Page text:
Author: Jørgen Carling

Migrant Smugglers Are Winning. Here’s Why

Migrant smuggling: moving people across borders for profit, is reported to be one of the fastest-growing and most lucrative forms of organized criminal activity. Smugglers crowd their human cargo into shipping containers and onto boats and trucks. Many migrants arrive safely and consider the investment well spent. But migrant smuggling is a dirty business: excessive… Read more »

A PhD by Publication Allows You to Write for Real and Varied Audiences, Inviting Intellectual Exchanges that Benefit your Research

A PhD by publication requires doctoral candidates to submit a set of papers for peer-reviewed journals plus an integrating chapter, rather than the more traditional doctoral dissertation. This remains a less common, sometimes frowned-upon model, but Jørgen Carling outlines eight reasons why a PhD by publication might be a good option. It allows you to… Read more »

The End Of Migrants As We Know Them?

The UN Summit for Refugees and Migrants holds the promise of progress. But ahead of the summit, communications staff were pushing a warped view of migrant diversity. Even the International Organization of Migration (IOM) is straying from its mission to uphold the human dignity and well-being of migrants. When migration issues rose to the top of… Read more »

Refugees are Also Migrants. And All Migrants Matter

The recent debate over word choice has taken turns that undermine humanitarian principles and cloud the view of how migration is unfolding. The Washington Post, the New York Times, the Guardian, the BBC, and others have examined the usage of ‘refugees’ versus ‘migrants’ over the past week. The general impression is that ‘migrants’ are being… Read more »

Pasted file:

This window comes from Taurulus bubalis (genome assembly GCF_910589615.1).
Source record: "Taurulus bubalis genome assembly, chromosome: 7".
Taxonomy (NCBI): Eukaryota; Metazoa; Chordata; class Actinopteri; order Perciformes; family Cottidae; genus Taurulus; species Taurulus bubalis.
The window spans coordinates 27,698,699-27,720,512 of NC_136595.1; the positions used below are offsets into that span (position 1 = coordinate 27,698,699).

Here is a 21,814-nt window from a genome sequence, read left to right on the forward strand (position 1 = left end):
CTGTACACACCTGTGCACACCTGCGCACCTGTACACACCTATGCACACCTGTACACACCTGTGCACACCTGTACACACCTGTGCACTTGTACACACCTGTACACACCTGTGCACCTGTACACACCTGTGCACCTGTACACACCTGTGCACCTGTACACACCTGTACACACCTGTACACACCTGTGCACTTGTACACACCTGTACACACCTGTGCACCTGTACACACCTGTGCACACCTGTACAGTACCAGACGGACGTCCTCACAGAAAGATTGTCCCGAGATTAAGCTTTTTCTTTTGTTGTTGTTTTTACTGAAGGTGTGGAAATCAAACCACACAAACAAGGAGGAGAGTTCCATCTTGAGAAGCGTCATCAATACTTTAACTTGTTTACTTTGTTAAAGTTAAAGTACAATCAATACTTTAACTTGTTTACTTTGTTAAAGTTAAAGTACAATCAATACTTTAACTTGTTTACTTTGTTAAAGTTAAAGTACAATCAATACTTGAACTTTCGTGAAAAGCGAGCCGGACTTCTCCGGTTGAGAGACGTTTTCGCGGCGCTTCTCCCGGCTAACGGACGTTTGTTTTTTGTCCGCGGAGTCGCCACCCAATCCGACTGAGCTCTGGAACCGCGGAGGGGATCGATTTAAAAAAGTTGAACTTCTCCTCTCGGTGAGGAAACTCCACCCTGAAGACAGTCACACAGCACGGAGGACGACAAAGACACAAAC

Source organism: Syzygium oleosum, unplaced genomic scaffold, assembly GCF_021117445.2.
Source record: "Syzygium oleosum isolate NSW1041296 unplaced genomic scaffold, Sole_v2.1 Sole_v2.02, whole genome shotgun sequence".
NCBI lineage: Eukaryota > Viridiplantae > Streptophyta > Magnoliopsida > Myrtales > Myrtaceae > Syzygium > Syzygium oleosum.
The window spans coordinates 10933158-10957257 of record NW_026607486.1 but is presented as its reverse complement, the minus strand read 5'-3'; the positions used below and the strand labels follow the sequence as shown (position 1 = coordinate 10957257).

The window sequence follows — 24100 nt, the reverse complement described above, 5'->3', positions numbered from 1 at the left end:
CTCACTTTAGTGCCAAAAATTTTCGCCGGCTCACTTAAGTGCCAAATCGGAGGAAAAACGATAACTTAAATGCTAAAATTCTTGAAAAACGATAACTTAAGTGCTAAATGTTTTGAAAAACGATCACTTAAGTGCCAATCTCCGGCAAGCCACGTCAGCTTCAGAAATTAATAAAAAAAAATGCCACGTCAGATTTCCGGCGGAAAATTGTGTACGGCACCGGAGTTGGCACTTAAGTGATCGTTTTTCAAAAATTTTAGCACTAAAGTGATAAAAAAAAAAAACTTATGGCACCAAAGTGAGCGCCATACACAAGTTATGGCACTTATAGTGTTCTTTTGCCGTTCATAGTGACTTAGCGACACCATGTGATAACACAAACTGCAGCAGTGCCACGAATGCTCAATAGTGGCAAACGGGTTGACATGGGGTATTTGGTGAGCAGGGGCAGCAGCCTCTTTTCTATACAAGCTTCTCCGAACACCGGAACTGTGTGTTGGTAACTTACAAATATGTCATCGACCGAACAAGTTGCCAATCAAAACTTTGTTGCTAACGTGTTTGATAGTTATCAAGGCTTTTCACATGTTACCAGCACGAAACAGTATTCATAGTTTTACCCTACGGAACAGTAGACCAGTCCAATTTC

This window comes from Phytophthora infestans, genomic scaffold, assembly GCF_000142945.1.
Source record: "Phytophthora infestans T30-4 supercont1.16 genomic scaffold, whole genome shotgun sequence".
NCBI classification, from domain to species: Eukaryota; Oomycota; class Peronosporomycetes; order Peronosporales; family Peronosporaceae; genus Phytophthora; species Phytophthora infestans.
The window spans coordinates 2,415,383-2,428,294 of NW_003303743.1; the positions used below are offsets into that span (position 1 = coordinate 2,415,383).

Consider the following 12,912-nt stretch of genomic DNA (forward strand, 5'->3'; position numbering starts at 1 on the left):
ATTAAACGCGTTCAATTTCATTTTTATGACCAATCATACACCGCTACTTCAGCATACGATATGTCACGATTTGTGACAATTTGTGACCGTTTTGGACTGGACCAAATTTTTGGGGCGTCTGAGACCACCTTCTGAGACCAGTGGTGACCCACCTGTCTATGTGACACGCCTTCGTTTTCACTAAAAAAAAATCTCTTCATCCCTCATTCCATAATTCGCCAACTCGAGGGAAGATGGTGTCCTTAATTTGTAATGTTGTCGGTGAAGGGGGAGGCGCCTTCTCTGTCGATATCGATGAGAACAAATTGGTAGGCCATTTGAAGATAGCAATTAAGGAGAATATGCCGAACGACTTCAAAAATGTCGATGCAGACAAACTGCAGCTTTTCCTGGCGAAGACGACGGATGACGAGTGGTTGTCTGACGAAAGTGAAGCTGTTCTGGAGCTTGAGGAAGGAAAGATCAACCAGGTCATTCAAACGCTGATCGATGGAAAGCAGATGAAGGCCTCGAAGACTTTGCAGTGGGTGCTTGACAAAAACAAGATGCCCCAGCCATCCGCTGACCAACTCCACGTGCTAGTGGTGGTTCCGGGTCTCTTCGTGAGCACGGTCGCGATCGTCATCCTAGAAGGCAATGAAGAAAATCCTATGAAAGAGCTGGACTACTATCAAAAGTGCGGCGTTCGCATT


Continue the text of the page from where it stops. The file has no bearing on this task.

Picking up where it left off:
Finding Connections: The Nexus between Migration and Corruption

International migration and corruption have several things in common: they play key roles in development processes, feature prominently on policy agendas, and are the subject of large research literatures. However, the connections between migration and corruption, whether in the country of origin or along migration trajectories, remain relatively unexplored. The migration-corruption nexus has important implications… Read more »

The Matrix of Attachment: Immigrant Integration and Transnationalism

Immigrants typically have attachments in two directions: to the country in which they live, and to their country of origin. These attachments are often discussed in terms of integration and transnationalism, respectively. A new conceptual framework, which we call the matrix of attachment, enables us to examine immigrant integra-tion and transnationalism simultaneously. This perspective, we… Read more »

What Would Have Been New about Bombing Migrant Boats?

The European Union has made it clear that bombs were not part of the plan for war against people smuggling after all. “No one is thinking of bombing,” said Federica Mogherini, EU foreign policy chief, yesterday. The alleged plans for bombing had already caused widespread alarm and protest. But what would have been new about bombing… Read more »

How Migration Spurs Battles over Women

(This post was originally published on Jørgen Carling’s personal web site.) Migration affects the lives of women in many ways. One subtle but critical mechanism lies in disputes over ‘who’ migrant women are. Migration researchers can play a role in making the battles apparent and showing how they matter. I have collected fifteen articles that… Read more »

Filipino Migration is Extraordinary

The population of the Philippines is surpassing 100 million in late July 2014. That’s a reminder of the country’s importance in global migration. Emigration generally has the strongest impacts in countries with relatively small populations, such as El Salvador, Armenia and Samoa. In fact, as the scatterplot shows, only five countries have remittance inflows representing… Read more »